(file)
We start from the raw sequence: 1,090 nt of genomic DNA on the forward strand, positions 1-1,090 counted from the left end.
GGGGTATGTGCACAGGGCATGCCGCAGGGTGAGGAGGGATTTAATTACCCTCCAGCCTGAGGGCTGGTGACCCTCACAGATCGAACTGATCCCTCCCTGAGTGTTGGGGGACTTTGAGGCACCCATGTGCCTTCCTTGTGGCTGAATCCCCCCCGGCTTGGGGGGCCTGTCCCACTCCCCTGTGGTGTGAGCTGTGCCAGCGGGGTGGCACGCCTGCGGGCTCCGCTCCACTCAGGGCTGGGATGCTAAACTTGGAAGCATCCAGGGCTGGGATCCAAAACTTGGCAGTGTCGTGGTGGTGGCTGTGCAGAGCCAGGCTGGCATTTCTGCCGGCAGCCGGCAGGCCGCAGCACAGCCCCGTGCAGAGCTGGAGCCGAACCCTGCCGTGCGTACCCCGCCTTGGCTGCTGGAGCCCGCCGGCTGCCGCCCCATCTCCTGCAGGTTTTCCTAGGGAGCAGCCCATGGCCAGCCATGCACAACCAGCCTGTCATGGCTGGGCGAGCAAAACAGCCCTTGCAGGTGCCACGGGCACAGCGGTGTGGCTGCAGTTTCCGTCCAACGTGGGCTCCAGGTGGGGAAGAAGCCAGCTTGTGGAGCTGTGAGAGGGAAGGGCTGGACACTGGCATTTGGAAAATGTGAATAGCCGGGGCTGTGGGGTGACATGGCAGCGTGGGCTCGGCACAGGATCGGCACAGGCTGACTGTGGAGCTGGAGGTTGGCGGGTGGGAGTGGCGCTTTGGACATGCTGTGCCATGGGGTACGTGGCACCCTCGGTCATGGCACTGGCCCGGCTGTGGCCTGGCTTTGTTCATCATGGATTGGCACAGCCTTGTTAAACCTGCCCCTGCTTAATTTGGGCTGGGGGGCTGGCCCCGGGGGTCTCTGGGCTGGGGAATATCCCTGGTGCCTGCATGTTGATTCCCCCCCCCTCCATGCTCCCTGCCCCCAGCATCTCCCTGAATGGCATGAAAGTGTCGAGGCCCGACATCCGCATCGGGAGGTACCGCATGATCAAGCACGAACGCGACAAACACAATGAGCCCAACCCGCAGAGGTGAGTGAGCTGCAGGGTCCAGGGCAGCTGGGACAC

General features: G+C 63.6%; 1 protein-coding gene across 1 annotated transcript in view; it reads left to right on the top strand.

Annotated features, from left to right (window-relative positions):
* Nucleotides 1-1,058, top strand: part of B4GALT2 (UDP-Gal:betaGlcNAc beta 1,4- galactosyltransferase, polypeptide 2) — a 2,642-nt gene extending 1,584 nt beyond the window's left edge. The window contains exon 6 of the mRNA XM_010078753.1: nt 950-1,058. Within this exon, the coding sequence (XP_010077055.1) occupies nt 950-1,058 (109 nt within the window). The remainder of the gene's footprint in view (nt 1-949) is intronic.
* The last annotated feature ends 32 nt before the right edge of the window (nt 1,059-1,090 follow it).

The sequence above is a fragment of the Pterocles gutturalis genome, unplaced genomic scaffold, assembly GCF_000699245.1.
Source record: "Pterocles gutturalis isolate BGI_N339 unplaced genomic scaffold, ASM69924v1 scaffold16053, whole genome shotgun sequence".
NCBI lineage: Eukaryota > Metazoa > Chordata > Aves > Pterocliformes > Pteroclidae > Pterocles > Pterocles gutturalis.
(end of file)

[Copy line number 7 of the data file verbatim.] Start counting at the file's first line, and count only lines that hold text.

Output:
The sequence above is a fragment of the Pterocles gutturalis genome, unplaced genomic scaffold, assembly GCF_000699245.1.